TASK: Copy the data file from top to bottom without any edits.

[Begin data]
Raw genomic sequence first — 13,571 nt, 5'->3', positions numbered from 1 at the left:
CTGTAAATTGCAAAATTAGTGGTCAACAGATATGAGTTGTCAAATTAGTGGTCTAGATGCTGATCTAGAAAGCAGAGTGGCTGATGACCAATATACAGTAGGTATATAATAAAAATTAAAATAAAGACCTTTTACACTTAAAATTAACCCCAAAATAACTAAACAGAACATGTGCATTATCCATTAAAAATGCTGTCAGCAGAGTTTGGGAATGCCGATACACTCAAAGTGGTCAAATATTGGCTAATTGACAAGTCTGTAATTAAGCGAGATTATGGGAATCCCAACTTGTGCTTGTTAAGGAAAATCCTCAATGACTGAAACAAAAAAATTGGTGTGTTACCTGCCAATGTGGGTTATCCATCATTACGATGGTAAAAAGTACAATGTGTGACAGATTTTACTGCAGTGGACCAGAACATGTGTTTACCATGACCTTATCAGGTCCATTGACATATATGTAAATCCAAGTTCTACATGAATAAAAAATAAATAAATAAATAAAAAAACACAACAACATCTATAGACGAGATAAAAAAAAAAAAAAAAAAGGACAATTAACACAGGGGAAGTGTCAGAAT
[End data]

Raw genomic sequence first — 13,571 nt, 5'->3', positions numbered from 1 at the left:
CTGTAAATTGCAAAATTAGTGGTCAACAGATATGAGTTGTCAAATTAGTGGTCTAGATGCTGATCTAGAAAGCAGAGTGGCTGATGACCAATATACAGTAGGTATATAATAAAAATTAAAATAAAGACCTTTTACACTTAAAATTAACCCCAAAATAACTAAACAGAACATGTGCATTATCCATTAAAAATGCTGTCAGCAGAGTTTGGGAATGCCGATACACTCAAAGTGGTCAAATATTGGCTAATTGACAAGTCTGTAATTAAGCGAGATTATGGGAATCCCAACTTGTGCTTGTTAAGGAAAATCCTCAATGACTGAAACAAAAAAATTGGTGTGTTACCTGCCAATGTGGGTTATCCATCATTACGATGGTAAAAAGTACAATGTGTGACAGATTTTACTGCAGTGGACCAGAACATGTGTTTACCATGACCTTATCAGGTCCATTGACATATATGTAAATCCAAGTTCTACATGAATAAAAAATAAATAAATAAATAAAAAAACACAACAACATCTATAGACGAGATAAAAAAAAAAAAAAAAAAGGACAATTAACACAGGGGAAGTGTCAGAAT